AMD provided plenty of material to discuss, and as usual there’s a lot of marketing material that we don’t need to get into too much. For those of you that want to see the AMD slides, though, here’s the full Kabini presentation gallery. Or if you're really interested, I've put the full 2013 Mobility Platforms deck into our galleries.
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HisDivineOrder - Thursday, May 23, 2013 - linkGiven AMD's traditional design wins and how those systems end up, I suspect this is not going to matter much. I have more hope of Bay Trail providing a solid deal for once than I do this.
It's a shame because this really should be AMD's niche to dominate, but I doubt any OEM'll give them a serious try.
Desperad@ - Thursday, May 23, 2013 - linkOn competitive positioning, is it even near IB Pentium?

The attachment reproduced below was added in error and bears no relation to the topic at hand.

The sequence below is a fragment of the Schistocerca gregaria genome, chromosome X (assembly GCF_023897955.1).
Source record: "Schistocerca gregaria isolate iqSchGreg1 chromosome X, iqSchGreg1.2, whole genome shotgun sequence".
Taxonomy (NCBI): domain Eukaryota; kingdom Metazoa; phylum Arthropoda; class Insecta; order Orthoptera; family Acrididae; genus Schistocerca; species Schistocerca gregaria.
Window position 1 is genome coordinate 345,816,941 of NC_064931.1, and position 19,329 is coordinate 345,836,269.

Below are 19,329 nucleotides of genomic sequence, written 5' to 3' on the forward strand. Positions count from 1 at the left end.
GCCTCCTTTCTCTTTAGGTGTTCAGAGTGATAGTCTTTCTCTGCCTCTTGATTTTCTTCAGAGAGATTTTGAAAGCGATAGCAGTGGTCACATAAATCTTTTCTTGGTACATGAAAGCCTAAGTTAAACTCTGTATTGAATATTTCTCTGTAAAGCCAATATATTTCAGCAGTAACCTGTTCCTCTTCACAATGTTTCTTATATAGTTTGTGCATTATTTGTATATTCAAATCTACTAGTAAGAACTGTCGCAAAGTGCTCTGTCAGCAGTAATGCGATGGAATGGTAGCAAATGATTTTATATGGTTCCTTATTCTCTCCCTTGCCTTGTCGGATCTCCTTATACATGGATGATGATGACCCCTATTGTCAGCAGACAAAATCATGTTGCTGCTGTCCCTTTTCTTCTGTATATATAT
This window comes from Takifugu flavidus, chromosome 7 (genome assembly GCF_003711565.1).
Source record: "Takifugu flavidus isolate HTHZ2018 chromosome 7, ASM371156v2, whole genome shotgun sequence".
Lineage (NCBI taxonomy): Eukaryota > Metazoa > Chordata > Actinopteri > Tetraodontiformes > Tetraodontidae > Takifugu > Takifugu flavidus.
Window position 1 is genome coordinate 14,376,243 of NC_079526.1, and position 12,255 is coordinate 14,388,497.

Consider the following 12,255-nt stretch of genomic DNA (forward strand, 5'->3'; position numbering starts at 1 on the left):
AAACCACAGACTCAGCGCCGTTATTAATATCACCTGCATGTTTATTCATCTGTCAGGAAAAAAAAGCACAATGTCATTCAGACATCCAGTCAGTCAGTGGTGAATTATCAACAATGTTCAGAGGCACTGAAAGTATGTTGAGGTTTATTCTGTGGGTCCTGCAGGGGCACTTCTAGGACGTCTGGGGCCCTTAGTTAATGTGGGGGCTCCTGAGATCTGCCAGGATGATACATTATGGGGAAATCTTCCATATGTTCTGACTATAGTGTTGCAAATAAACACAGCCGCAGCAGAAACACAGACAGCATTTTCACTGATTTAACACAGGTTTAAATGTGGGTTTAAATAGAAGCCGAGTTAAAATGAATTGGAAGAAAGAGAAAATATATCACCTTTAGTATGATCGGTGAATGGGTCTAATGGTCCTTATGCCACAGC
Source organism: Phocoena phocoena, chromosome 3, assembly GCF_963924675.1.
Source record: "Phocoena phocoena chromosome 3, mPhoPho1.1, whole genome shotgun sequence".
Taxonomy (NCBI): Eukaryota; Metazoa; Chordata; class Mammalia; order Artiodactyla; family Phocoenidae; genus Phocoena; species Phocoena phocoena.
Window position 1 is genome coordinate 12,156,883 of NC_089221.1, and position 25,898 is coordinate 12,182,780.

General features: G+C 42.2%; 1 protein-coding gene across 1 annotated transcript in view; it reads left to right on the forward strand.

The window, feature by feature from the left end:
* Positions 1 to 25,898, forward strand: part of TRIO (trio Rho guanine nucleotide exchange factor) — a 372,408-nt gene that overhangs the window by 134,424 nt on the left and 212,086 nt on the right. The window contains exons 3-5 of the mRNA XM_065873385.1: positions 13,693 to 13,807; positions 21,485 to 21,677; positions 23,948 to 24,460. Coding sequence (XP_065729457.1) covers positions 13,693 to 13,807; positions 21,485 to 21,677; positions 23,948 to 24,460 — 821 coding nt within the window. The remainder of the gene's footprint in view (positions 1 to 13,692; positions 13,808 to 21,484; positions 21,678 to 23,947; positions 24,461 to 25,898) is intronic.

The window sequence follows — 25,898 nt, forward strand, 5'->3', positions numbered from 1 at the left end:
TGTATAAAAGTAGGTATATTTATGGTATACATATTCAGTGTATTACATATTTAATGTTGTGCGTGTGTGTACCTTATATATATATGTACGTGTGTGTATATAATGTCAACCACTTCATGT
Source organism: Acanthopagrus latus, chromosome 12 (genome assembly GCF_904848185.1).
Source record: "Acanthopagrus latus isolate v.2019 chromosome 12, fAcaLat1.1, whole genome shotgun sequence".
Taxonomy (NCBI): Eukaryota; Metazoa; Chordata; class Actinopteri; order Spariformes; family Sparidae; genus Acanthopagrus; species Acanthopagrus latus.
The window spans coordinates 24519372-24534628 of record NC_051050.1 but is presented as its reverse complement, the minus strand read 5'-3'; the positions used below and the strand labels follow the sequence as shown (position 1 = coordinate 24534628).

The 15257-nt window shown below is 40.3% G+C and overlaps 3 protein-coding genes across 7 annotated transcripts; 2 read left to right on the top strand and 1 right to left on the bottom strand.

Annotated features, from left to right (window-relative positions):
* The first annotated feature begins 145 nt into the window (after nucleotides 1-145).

brainee - Saturday, May 25, 2013 - linkI think so, yes. IB Pentium 2117U (17 Watt TDP) should be around 33 % faster in legacy Intel-optimised CPU benchmarks doing the math and according to say Techspot. I would think ULV Pentiums are more expensive for OEMs, notebooks is a different story. Not to mention Kabini should cost a fraction to make for AMD compared with even crippled 2C Ivybridges aka Celeron / Pentium. Kabini wins in games and Open CL, and in AVX-enabled applications it should eat the Pentium alive since the latter doesn't support AVX extensions (should be mentioned at least). I'd prefer AVX extensions to Cinebench but this site seems to suggest I am a minority...